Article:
“We know that the biggest hurdle to open a business is capital, and that’s the biggest hurdle for social equity applicants is likely capital,” Hulburd said.
The proposed starting funding level … of the Cannabis Development Fund created by the Legislature — $500,000 — has been criticized as insufficient.
The Cannabis Development Fund created by the Legislature will provide low-interest loans and grants to participants in the program, but its proposed starting funding level — $500,000 — has been criticized as insufficient.
That’s almost the exact amount Sara Farnsworth would need to move forward with a Richmond-based cultivation business, Full Circle Farms. The Burlington resident and her business partners have already secured a land agreement and developed a business plan, but she said they’ve struggled to find investors willing to take the risk.
Though Farnsworth is eligible for the social equity program, she’s unsure if she’ll apply because she doesn’t want to be “pigeonholed” by the label, as she feels some applicants have been in other states.
She thinks there should be more focus on people who are still caught up in the criminal legal system because of cannabis prohibition, and would like to see the state offer more expungement clinics and hands-on support for people navigating that process.
“It doesn’t feel right to me that I’m building this business plan and really hopeful to get a license … but there’s still a lot of people that are in jail right now for the very thing that I’m about to do.” – Sara Farnsworth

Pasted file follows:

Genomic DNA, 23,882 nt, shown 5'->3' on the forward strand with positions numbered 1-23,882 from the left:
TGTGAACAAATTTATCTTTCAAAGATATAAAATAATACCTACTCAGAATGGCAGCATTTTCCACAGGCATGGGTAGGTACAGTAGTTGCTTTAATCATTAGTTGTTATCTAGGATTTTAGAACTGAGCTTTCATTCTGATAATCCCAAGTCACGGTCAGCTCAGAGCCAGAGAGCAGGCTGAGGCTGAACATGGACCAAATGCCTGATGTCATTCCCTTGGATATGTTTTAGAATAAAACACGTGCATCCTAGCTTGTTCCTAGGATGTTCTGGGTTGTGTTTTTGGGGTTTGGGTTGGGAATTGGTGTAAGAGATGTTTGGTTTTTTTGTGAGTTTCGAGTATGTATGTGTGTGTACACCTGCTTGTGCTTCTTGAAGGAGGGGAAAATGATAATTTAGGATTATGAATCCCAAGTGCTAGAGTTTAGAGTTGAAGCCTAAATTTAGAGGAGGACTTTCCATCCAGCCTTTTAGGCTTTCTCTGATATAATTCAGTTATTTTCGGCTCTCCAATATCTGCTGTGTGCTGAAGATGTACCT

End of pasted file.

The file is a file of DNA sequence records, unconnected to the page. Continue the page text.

“I think we have a job to do together to help raise awareness about this and to help get these folks [out], to liberate them,” Farnsworth said. “It doesn’t feel right to me that I’m building this business plan and really hopeful to get a license … but there’s still a lot of people that are in jail right now for the very thing that I’m about to do.”
Shirelle Grant, deputy director of advocacy group VT NORML, also noted that some social equity applicants may not have proof of their eligibility. For example, it’s difficult for someone to prove that their father was convicted of a cannabis-related offense if he’s not listed on their birth certificate.
Grant said it’s imperative that the Control Board expand available license types to allow for delivery-operator licenses, which would likely require the lowest start-up costs for entrepreneurs, as well as social consumption licenses and cooperative licenses. And she said this work must be done sooner rather than later.
“We don’t want to have to open up the market and go, ‘Oh this is wrong, we’ve gotta do it over,’ or, ‘Oh, this is wrong, we’ve gotta try to fix it,'” Grant said. “We want the market to open up and already be on a good foot.”